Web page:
Move your body
Ask any DJ what truly defines their craft and most will explain that technical ability and the quality of the contents of your record bag mean little if you’re not playing the songs in the right order. The art, and the purpose, of playing loud music to a big room lies in keeping people moving to it for an entire night. Sure, it’s about the tunes, but also, crucially, it’s about the journey.
That’s something FPS developers seem to be cottoning onto. In this most competitive of genres, there’s only so much you can do with the act of aiming and shooting. The FPS is ultimately a game of pulling a trigger until something falls over, and nothing is going to change that.
What can change, however, is the journey. As we close out the year that gave us Titanfall’s wall-run, Call Of Duty: Advanced Warfare’s boost-dodge and Destiny’s glide, we find that developers seem set to continue experimenting in the future with the things the player can do when the shooting stops. In Halo 5: Guardians, 343 Industries is bravely expanding a 13-year-old moveset with unlimited sprinting, a double jump and a devastating ground pound. On p36, we discover how the studio is balancing its additions to avoid upsetting fans, but the very fact that such radical change is deemed necessary says a lot for where the genre is heading.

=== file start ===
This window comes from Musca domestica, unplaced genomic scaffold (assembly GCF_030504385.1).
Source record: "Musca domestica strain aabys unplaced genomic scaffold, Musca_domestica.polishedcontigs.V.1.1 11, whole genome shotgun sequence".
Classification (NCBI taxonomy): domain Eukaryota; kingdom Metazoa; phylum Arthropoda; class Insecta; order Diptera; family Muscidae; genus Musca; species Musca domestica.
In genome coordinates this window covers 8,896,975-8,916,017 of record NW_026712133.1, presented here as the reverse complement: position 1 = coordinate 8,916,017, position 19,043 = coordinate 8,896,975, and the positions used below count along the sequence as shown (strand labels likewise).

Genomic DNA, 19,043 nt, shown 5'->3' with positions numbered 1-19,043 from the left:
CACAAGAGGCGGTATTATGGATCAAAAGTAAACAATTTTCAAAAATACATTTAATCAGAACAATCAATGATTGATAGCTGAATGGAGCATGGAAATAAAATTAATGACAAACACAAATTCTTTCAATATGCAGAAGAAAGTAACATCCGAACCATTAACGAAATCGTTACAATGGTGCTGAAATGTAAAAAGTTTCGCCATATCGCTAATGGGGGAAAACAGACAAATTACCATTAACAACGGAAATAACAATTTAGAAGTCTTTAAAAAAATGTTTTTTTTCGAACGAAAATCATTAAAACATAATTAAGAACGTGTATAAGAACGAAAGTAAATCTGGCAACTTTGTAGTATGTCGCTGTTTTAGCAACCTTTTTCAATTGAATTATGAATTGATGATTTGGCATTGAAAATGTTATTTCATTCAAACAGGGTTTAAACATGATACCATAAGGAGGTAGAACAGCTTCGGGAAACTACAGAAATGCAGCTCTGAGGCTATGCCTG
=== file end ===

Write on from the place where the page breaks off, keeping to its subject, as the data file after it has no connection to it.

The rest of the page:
Blizzard Entertainment, meanwhile, continues its history of ploughing its own furrow, though it’s once again telling that it enters the FPS space with a game defined as much by its movement as its weaponset. In Overwatch (p40), jump packs, grappling hooks and teleports help differentiate classes in far more meaningful ways than the traditional big-and-slow/light-and-squishy template. It’s an idea borrowed from the MOBA, admittedly, but there’s no harm in a little gentle pilfering. After all, DJs make their names and their money playing other people’s records. It’s only fair that we extend the same courtesy to developers seeking to push things forward.